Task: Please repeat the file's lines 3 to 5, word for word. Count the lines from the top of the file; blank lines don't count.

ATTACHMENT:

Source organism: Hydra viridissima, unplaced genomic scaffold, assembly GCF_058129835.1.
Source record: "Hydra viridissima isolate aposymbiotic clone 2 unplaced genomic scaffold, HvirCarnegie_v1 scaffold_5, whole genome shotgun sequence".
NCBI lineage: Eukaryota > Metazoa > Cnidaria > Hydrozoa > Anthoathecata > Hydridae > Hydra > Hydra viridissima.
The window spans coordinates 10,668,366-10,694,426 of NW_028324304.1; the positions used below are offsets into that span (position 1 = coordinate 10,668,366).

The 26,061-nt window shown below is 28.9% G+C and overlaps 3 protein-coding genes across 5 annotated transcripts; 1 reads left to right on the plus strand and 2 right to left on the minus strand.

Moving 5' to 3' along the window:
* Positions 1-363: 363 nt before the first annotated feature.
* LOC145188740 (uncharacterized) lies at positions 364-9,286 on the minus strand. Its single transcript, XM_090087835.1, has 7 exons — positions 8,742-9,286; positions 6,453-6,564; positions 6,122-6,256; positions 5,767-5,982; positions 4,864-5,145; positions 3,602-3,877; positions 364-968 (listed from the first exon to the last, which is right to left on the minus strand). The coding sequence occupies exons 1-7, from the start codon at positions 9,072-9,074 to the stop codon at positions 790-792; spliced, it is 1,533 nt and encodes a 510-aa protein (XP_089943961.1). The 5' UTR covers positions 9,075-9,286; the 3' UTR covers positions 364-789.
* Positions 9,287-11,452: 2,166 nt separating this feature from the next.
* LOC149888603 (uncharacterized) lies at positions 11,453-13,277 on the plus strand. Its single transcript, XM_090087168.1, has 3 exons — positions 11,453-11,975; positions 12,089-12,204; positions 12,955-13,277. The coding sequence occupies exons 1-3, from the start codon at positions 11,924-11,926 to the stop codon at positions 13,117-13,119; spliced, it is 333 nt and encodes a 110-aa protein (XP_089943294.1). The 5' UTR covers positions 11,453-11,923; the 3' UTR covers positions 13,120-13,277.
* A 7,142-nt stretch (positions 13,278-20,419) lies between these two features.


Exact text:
NCBI lineage: Eukaryota > Metazoa > Cnidaria > Hydrozoa > Anthoathecata > Hydridae > Hydra > Hydra viridissima.
The window spans coordinates 10,668,366-10,694,426 of NW_028324304.1; the positions used below are offsets into that span (position 1 = coordinate 10,668,366).

The 26,061-nt window shown below is 28.9% G+C and overlaps 3 protein-coding genes across 5 annotated transcripts; 1 reads left to right on the plus strand and 2 right to left on the minus strand.